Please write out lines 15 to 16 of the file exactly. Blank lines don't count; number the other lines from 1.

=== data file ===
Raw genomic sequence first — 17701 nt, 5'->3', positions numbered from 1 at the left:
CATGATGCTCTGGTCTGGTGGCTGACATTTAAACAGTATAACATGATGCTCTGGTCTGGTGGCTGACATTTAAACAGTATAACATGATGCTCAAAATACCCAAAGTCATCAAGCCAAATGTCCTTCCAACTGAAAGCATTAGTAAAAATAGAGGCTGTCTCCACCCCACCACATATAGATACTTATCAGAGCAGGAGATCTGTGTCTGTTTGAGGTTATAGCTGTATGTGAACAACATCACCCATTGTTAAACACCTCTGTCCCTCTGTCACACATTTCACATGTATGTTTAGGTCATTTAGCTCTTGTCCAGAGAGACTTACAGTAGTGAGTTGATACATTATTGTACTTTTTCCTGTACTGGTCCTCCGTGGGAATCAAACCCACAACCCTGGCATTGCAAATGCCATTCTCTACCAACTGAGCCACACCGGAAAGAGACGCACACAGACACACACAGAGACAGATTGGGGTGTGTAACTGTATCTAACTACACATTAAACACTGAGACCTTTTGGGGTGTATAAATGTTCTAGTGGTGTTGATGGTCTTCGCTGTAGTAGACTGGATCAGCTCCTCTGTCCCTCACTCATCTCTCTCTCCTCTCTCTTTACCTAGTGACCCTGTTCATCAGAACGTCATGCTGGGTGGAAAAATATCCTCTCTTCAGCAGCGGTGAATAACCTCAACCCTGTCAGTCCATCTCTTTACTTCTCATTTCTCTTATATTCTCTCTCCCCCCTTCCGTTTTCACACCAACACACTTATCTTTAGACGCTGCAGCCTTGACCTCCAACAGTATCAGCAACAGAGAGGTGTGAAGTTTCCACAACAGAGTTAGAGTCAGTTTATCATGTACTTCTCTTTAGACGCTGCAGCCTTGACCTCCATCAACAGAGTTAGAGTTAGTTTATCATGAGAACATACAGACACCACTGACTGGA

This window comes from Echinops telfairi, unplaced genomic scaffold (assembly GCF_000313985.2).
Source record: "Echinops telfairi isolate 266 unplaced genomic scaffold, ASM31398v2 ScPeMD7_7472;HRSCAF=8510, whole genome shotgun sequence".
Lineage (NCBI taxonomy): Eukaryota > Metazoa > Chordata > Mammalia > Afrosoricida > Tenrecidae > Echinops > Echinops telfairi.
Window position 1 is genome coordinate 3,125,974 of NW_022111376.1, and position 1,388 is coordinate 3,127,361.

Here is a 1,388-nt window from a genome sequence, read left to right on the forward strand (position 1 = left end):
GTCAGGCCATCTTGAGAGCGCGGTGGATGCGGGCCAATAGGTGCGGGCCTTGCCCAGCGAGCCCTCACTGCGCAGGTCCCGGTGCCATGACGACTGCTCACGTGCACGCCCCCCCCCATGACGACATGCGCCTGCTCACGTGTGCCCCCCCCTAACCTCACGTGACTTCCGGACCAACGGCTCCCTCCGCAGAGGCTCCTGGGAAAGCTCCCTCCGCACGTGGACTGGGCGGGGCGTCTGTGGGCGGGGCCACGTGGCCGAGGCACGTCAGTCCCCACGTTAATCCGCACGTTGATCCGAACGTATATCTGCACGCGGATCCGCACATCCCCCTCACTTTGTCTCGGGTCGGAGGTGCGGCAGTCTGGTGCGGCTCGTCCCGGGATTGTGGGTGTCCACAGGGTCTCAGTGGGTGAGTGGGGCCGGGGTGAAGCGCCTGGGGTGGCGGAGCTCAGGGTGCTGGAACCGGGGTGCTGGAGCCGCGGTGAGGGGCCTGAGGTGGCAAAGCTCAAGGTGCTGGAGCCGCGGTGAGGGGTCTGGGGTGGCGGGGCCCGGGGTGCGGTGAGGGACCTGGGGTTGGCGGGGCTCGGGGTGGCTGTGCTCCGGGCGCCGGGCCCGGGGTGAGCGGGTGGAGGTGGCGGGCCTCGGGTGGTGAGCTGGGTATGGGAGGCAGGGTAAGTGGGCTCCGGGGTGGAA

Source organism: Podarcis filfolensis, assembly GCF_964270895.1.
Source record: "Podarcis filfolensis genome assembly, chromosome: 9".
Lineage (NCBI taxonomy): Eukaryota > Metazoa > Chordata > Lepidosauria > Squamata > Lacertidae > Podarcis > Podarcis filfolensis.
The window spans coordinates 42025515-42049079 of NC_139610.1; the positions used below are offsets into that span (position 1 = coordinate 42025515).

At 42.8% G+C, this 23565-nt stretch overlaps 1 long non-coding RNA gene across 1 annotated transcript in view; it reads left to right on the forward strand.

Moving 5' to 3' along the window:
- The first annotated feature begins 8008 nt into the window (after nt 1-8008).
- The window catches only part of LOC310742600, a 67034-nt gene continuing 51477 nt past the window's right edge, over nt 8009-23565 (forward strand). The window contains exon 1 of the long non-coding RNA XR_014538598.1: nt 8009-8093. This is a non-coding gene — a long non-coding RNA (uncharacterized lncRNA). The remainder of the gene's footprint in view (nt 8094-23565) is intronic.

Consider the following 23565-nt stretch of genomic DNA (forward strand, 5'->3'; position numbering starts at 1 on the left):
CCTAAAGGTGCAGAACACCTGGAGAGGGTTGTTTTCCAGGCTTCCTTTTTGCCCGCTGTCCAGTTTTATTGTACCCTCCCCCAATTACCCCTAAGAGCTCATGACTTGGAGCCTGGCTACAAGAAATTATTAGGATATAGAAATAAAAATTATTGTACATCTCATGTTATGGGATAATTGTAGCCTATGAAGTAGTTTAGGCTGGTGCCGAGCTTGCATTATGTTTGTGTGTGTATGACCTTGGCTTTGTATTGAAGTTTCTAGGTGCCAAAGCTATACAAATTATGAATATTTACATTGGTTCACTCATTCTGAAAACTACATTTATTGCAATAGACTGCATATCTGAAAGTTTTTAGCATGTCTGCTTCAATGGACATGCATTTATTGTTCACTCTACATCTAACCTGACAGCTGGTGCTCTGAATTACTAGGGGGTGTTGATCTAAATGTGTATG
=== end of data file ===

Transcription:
- The first annotated feature begins 8008 nt into the window (after nt 1-8008).
- The window catches only part of LOC310742600, a 67034-nt gene continuing 51477 nt past the window's right edge, over nt 8009-23565 (forward strand). The window contains exon 1 of the long non-coding RNA XR_014538598.1: nt 8009-8093. This is a non-coding gene — a long non-coding RNA (uncharacterized lncRNA). The remainder of the gene's footprint in view (nt 8094-23565) is intronic.